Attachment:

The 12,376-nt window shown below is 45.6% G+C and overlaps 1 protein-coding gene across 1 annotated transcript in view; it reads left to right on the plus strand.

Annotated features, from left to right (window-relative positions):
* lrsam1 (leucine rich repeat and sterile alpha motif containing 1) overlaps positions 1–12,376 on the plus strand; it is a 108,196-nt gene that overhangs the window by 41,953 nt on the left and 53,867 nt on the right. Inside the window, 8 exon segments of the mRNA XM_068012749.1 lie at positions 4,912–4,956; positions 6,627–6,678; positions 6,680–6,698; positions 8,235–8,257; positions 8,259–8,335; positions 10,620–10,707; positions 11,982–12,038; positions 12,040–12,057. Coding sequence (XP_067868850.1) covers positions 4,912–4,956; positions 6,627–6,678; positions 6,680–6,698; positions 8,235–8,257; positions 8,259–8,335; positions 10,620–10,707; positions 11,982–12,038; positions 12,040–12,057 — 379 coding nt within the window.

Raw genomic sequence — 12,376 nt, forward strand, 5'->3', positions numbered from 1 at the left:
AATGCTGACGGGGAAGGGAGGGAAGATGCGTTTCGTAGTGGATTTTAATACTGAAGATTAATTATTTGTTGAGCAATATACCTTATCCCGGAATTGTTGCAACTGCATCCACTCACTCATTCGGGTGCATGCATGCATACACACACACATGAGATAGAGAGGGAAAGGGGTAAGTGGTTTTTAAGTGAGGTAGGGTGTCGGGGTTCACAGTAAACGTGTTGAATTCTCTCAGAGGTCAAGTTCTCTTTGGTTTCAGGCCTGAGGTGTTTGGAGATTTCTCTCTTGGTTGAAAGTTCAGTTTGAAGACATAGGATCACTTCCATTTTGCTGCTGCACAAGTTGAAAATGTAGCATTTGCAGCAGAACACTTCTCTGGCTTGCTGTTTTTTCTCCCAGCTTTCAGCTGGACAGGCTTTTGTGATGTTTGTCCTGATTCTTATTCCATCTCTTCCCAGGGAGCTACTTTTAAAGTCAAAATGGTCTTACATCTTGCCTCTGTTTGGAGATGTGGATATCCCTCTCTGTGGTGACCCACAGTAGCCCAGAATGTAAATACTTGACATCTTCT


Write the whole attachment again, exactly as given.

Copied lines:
The 12,376-nt window shown below is 45.6% G+C and overlaps 1 protein-coding gene across 1 annotated transcript in view; it reads left to right on the plus strand.

Annotated features, from left to right (window-relative positions):
* lrsam1 (leucine rich repeat and sterile alpha motif containing 1) overlaps positions 1–12,376 on the plus strand; it is a 108,196-nt gene that overhangs the window by 41,953 nt on the left and 53,867 nt on the right. Inside the window, 8 exon segments of the mRNA XM_068012749.1 lie at positions 4,912–4,956; positions 6,627–6,678; positions 6,680–6,698; positions 8,235–8,257; positions 8,259–8,335; positions 10,620–10,707; positions 11,982–12,038; positions 12,040–12,057. Coding sequence (XP_067868850.1) covers positions 4,912–4,956; positions 6,627–6,678; positions 6,680–6,698; positions 8,235–8,257; positions 8,259–8,335; positions 10,620–10,707; positions 11,982–12,038; positions 12,040–12,057 — 379 coding nt within the window.

Raw genomic sequence — 12,376 nt, forward strand, 5'->3', positions numbered from 1 at the left:
AATGCTGACGGGGAAGGGAGGGAAGATGCGTTTCGTAGTGGATTTTAATACTGAAGATTAATTATTTGTTGAGCAATATACCTTATCCCGGAATTGTTGCAACTGCATCCACTCACTCATTCGGGTGCATGCATGCATACACACACACATGAGATAGAGAGGGAAAGGGGTAAGTGGTTTTTAAGTGAGGTAGGGTGTCGGGGTTCACAGTAAACGTGTTGAATTCTCTCAGAGGTCAAGTTCTCTTTGGTTTCAGGCCTGAGGTGTTTGGAGATTTCTCTCTTGGTTGAAAGTTCAGTTTGAAGACATAGGATCACTTCCATTTTGCTGCTGCACAAGTTGAAAATGTAGCATTTGCAGCAGAACACTTCTCTGGCTTGCTGTTTTTTCTCCCAGCTTTCAGCTGGACAGGCTTTTGTGATGTTTGTCCTGATTCTTATTCCATCTCTTCCCAGGGAGCTACTTTTAAAGTCAAAATGGTCTTACATCTTGCCTCTGTTTGGAGATGTGGATATCCCTCTCTGTGGTGACCCACAGTAGCCCAGAATGTAAATACTTGACATCTTCT